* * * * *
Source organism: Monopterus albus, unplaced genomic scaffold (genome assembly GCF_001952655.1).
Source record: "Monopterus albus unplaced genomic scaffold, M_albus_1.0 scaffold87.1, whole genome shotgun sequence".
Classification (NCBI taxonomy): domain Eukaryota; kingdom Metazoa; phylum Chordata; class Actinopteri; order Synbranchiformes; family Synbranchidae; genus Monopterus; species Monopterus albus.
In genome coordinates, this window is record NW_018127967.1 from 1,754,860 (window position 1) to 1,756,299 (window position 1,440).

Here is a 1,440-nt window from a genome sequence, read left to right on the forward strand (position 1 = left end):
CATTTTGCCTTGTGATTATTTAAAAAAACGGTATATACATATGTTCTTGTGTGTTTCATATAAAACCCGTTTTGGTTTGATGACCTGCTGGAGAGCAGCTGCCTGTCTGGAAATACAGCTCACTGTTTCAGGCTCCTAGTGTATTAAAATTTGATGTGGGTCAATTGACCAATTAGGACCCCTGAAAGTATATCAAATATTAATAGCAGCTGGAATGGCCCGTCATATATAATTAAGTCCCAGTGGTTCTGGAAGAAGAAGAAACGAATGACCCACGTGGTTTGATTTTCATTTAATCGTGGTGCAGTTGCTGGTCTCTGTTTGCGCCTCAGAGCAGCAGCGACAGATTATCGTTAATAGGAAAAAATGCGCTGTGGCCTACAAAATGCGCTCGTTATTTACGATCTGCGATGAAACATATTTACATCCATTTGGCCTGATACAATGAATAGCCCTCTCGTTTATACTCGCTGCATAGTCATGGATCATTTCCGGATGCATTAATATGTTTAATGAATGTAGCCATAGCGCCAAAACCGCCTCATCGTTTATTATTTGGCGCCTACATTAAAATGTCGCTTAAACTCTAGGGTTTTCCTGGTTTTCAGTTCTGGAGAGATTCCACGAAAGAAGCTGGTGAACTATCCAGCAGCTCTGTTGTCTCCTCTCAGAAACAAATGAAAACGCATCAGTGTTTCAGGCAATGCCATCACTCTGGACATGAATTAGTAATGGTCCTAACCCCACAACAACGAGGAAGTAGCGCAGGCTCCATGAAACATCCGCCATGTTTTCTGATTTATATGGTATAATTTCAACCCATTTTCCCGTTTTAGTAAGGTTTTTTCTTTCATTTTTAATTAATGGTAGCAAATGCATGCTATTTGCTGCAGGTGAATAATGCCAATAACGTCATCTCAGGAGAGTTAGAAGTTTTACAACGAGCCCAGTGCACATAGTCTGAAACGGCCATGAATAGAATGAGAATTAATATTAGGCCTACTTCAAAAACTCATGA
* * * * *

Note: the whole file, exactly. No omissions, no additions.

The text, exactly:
Source organism: Monopterus albus, unplaced genomic scaffold (genome assembly GCF_001952655.1).
Source record: "Monopterus albus unplaced genomic scaffold, M_albus_1.0 scaffold87.1, whole genome shotgun sequence".
Classification (NCBI taxonomy): domain Eukaryota; kingdom Metazoa; phylum Chordata; class Actinopteri; order Synbranchiformes; family Synbranchidae; genus Monopterus; species Monopterus albus.
In genome coordinates, this window is record NW_018127967.1 from 1,754,860 (window position 1) to 1,756,299 (window position 1,440).

Here is a 1,440-nt window from a genome sequence, read left to right on the forward strand (position 1 = left end):
CATTTTGCCTTGTGATTATTTAAAAAAACGGTATATACATATGTTCTTGTGTGTTTCATATAAAACCCGTTTTGGTTTGATGACCTGCTGGAGAGCAGCTGCCTGTCTGGAAATACAGCTCACTGTTTCAGGCTCCTAGTGTATTAAAATTTGATGTGGGTCAATTGACCAATTAGGACCCCTGAAAGTATATCAAATATTAATAGCAGCTGGAATGGCCCGTCATATATAATTAAGTCCCAGTGGTTCTGGAAGAAGAAGAAACGAATGACCCACGTGGTTTGATTTTCATTTAATCGTGGTGCAGTTGCTGGTCTCTGTTTGCGCCTCAGAGCAGCAGCGACAGATTATCGTTAATAGGAAAAAATGCGCTGTGGCCTACAAAATGCGCTCGTTATTTACGATCTGCGATGAAACATATTTACATCCATTTGGCCTGATACAATGAATAGCCCTCTCGTTTATACTCGCTGCATAGTCATGGATCATTTCCGGATGCATTAATATGTTTAATGAATGTAGCCATAGCGCCAAAACCGCCTCATCGTTTATTATTTGGCGCCTACATTAAAATGTCGCTTAAACTCTAGGGTTTTCCTGGTTTTCAGTTCTGGAGAGATTCCACGAAAGAAGCTGGTGAACTATCCAGCAGCTCTGTTGTCTCCTCTCAGAAACAAATGAAAACGCATCAGTGTTTCAGGCAATGCCATCACTCTGGACATGAATTAGTAATGGTCCTAACCCCACAACAACGAGGAAGTAGCGCAGGCTCCATGAAACATCCGCCATGTTTTCTGATTTATATGGTATAATTTCAACCCATTTTCCCGTTTTAGTAAGGTTTTTTCTTTCATTTTTAATTAATGGTAGCAAATGCATGCTATTTGCTGCAGGTGAATAATGCCAATAACGTCATCTCAGGAGAGTTAGAAGTTTTACAACGAGCCCAGTGCACATAGTCTGAAACGGCCATGAATAGAATGAGAATTAATATTAGGCCTACTTCAAAAACTCATGA